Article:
There are two types of proposed deployment. Void spaces for example can have airbags which need not wait till an actual damage situation to get inflated. It is only in the tanks like ballast tanks that you would think of inflating / deflating system, but if the ships can survive ballasting of those tanks, why do they need the system? Does that solve half of the problem?

    Also, to begin with, we need to focus on more manageable sizes of ships, not 70000 tonners. For example, we don't think of deploying waterjets for propulsion of Very Large Crude Carriers. Technology of water jets is not useless if it can not be used for VLCCs. :)
     
  10. jehardiman
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    jehardiman Senior Member

    Have the already inflated balloons in void/ballast tanks only? What if the void/ballast tank is damaged? Also, why protect ships with 35 people (VLCCs) on board rather than those with 5000 people on board (cruise liners). You really need to do a full and complete concept development on this. Look at where the most good for the least effort/cost resides.
     
  11. Devu De Goa
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    Devu De Goa Junior Member

    Yes Sir. I intend to take up further work on the subject may be as part of my Masters thesis. Can you suggest any companies that might be interested in this work?

    Also regarding the VLCCs, I think the problem of environmental damage is also critical. I would like to asses the most important applications of this product. Say for example, this can be very critical for some defense products or luxury yachts where people are willing to pay for additional safety.

    Would be glad to get some feedback on that as well.
     
  12. Squidly-Diddly
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    Squidly-Diddly Senior Member

    I'm all for it.

    I'd be afraid of going over 5 miles from a Coast Guard heli-rescue station in an keelboat without SOME chance at positive flotation.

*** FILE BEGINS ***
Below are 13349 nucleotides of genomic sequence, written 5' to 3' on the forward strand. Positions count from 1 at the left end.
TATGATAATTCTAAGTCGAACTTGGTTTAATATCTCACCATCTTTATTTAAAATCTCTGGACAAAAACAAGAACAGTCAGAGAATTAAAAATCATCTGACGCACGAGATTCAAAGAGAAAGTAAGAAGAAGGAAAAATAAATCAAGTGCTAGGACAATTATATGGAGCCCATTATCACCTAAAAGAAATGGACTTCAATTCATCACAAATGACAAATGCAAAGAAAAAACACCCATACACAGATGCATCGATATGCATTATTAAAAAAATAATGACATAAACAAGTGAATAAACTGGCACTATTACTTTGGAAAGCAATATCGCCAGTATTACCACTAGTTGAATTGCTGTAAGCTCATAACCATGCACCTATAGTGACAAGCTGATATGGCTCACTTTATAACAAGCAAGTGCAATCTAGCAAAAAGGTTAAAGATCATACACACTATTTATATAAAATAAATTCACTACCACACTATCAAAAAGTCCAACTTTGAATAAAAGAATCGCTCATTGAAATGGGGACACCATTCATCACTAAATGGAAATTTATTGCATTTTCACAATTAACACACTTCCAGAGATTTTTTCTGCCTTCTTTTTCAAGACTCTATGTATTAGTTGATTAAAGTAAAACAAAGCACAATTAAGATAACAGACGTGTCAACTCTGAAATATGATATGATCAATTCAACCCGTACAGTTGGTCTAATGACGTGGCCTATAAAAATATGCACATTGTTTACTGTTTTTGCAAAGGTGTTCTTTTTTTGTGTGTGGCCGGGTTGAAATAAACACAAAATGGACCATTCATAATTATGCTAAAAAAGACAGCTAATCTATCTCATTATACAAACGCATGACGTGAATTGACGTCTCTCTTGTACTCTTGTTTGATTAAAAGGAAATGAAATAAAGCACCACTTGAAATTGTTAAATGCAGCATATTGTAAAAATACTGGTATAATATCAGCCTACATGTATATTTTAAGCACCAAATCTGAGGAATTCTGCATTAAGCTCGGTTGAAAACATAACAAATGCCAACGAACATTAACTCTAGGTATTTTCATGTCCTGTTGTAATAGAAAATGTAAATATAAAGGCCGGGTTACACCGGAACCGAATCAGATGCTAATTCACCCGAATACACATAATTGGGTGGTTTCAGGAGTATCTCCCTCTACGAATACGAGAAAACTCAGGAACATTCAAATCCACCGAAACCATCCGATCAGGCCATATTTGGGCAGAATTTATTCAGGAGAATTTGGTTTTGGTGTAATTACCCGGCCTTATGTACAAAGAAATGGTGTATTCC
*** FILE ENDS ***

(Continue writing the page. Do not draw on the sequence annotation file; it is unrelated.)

I dismiss all this talk about "has to work anytime, everytime".

    To me, its just one of a system of safety plans to improve your odds.

    Nothing works "all the time, everytime" including PDFs, body armor, airbags, vaccines, alarms, etc.

    For starters, in any keelboat, I'd want airbags installed in all the non-emergency areas (everywhere except the helm/radio/nav up in the nooks and crannies so they wouldn't block egress. They would scream when wet and auto inflate, with instant deflate rip cords.

    I knew a guy who finished out a nice hull, took on a few shakedown sails up and down the SF bay and it seemed all good. Next weekend he takes it out, returns to spend the night aboard. 3am he wakes up to a flooding boat settling into the marina mud.

    Helicopters carry insta-flate bags on their struts, and helicopters are about 10x as weight critical as any boat.

    How about a ring of Reactive Inflatable Fenders around a boat's hull. Like Reactive armor on tanks, but different. Any hit from the side beyond someone's boat shoe shoving and it inflates to protect both hulls from damage. Could also be manually inflated en mass in emergency to turn whole boat into a sort of RIB. About 2' long sausages about 3" around that would turn into 2'x2'x2' rounded squares.

    Further, it would be trivial to make a system where instead of one big bag, its maybe 20 little bags inflating inside a big bag. You'd need 4 accurate shotgun blasts to defeat most of it, and their would still be enough for a PDF/marker buoy.

    You might even have Closed Cell instant foam, similar to Polycell foam used in house insulation. Even as the boat is sinking it would adhere to wet surfaces and provide flotation. One hella of a mess to be sure, but thats what Insurance is for.
     

  13. Devu De Goa
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    Devu De Goa Junior Member

    Thank you Sir for those comments. I am sending this discussion with whatever commenst are received till now to SNAME so that they can include in tomorrow's discussion.

    Thank you everyone.